Regulation begins with meaningful quality standards: this must begin now
We mustn’t wait for disasters to happen in education to draw out meaningful standardisation and benchmarking. Today, a third of the Internet’s users are children, but the digital technologies market continues to boast designs that do not anticipate child users. Simply forbidding them from using technologies is like forbidding them to ride a bicycle on the street. Appropriate standards must guide engineers, data scientists, user experience designers, marketers and developers in their product development and optimisation.
One step in this direction is Institute of Electrical and Electronics Engineers’(IEEE) 2089-2021 standard developed upon the 5Rights principles for children’s rights. The proposed framework sets out rules, terms and conditions that ensure companies provide age-appropriate digital services in situations where their users are children. The standard fills up “a gap between global efforts to ensure that young people are catered for by design in the digital world, and a lack of practical guidance for how to achieve this”. However, such efforts must be envisaged for the edtech industry, too. Moreover, further work is necessary towards creating a safe learning space with a dedicated independent governing and regulatory body that ensures that the edtech industry adheres to such standards, prioritises learners’ best interests and indeed contributes to pedagogy and curriculum.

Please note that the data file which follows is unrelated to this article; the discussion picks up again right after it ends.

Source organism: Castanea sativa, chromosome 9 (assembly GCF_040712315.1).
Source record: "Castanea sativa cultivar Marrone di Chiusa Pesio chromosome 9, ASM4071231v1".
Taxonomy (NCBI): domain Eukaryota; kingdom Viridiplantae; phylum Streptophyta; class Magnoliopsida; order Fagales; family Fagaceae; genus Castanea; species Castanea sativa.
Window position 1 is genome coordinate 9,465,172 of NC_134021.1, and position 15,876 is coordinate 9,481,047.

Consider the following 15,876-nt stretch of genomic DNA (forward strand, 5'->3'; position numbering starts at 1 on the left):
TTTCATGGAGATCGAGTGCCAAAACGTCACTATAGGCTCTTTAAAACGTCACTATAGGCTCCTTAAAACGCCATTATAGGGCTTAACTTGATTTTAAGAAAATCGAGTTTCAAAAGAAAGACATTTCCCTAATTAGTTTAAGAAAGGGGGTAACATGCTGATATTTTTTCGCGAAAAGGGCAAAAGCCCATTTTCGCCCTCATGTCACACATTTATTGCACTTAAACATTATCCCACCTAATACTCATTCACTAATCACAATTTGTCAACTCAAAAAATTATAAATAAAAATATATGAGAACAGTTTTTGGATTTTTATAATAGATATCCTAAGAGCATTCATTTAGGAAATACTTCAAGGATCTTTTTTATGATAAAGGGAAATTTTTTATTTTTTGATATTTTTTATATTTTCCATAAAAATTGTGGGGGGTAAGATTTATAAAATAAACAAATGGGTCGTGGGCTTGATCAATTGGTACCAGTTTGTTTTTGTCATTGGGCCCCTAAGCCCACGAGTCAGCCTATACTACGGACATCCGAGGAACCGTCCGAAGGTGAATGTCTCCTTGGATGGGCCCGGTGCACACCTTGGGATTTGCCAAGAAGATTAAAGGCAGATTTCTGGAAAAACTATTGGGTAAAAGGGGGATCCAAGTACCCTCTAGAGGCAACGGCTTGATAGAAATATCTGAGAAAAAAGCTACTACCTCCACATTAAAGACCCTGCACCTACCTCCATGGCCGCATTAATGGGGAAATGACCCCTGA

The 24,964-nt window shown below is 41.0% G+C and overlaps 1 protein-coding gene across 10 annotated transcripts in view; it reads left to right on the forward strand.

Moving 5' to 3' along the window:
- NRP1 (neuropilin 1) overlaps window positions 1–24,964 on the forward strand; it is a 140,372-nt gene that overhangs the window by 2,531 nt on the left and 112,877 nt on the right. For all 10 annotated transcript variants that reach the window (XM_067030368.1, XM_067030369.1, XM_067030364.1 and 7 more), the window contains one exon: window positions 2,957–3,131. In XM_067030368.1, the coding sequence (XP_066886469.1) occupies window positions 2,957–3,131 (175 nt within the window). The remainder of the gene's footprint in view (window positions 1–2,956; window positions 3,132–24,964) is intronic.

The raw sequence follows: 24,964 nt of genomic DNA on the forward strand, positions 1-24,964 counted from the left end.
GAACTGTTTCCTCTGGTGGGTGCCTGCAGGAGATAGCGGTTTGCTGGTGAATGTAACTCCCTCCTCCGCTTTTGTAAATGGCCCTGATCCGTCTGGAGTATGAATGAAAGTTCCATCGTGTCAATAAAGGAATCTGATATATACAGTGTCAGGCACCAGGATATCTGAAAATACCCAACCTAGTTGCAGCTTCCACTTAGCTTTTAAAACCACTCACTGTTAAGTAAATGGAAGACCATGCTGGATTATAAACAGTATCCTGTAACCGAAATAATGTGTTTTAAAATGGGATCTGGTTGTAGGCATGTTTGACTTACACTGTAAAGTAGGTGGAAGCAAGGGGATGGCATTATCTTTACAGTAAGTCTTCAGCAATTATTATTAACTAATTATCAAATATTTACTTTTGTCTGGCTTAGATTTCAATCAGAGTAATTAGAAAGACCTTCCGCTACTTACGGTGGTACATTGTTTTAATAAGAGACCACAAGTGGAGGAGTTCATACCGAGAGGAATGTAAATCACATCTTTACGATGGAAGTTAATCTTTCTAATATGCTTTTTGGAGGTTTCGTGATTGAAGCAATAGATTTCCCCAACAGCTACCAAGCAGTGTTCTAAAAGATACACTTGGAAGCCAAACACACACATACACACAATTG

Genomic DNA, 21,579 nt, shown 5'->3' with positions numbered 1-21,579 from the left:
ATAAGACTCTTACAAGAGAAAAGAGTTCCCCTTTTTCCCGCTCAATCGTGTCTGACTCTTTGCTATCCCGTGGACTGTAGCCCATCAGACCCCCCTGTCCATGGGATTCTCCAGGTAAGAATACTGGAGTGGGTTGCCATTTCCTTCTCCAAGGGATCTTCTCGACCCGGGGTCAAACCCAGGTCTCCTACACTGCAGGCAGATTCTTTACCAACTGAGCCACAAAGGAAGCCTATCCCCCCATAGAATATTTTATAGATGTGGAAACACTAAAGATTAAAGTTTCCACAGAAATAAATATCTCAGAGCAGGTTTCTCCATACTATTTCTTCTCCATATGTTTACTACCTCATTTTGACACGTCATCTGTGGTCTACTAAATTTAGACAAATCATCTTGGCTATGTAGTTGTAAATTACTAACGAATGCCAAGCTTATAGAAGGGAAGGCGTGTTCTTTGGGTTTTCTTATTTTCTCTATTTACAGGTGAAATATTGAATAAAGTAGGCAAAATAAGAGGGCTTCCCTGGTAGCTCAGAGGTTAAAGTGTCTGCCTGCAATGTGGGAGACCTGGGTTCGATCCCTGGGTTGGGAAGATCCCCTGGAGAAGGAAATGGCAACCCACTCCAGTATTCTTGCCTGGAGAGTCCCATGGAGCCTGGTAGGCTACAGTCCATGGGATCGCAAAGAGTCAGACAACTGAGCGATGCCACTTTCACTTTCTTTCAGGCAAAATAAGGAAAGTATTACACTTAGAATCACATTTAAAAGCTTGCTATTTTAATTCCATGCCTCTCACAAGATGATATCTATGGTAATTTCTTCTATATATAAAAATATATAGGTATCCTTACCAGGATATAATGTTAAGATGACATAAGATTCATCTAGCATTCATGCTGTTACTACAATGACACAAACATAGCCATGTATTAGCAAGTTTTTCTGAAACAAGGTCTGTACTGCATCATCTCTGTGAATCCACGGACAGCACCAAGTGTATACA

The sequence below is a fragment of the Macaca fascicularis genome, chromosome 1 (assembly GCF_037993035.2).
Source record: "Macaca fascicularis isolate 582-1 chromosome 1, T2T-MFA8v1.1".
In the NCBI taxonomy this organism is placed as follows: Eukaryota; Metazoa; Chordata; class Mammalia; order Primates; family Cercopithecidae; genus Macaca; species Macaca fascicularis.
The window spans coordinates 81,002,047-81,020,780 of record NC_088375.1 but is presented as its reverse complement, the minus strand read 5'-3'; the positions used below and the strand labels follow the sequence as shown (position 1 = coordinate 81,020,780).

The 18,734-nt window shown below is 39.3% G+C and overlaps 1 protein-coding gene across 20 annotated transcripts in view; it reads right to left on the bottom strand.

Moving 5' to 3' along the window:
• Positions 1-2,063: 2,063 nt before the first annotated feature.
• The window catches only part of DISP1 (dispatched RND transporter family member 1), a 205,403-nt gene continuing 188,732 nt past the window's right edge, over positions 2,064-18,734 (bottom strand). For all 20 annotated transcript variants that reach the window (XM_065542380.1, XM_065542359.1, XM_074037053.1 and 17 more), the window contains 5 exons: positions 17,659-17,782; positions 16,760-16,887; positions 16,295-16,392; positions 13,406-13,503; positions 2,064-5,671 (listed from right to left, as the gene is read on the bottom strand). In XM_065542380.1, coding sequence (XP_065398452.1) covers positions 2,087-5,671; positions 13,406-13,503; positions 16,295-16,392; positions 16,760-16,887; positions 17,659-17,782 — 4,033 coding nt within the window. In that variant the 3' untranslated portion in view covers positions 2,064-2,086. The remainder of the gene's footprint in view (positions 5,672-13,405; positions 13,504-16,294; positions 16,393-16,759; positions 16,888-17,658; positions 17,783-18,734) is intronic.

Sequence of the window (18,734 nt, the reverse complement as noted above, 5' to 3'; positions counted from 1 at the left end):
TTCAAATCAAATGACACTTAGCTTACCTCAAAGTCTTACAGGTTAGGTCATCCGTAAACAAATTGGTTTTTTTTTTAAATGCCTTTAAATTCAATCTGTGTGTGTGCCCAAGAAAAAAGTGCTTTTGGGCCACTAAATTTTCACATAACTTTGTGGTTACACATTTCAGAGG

This text was originally published on the Media@LSE blog and has been re-posted with permission.
This post represents the views of the authors and not the position of the Parenting for a Digital Future blog, nor of the London School of Economics and Political Science.
Featured image: photo by Vlada Karpovich on Pexels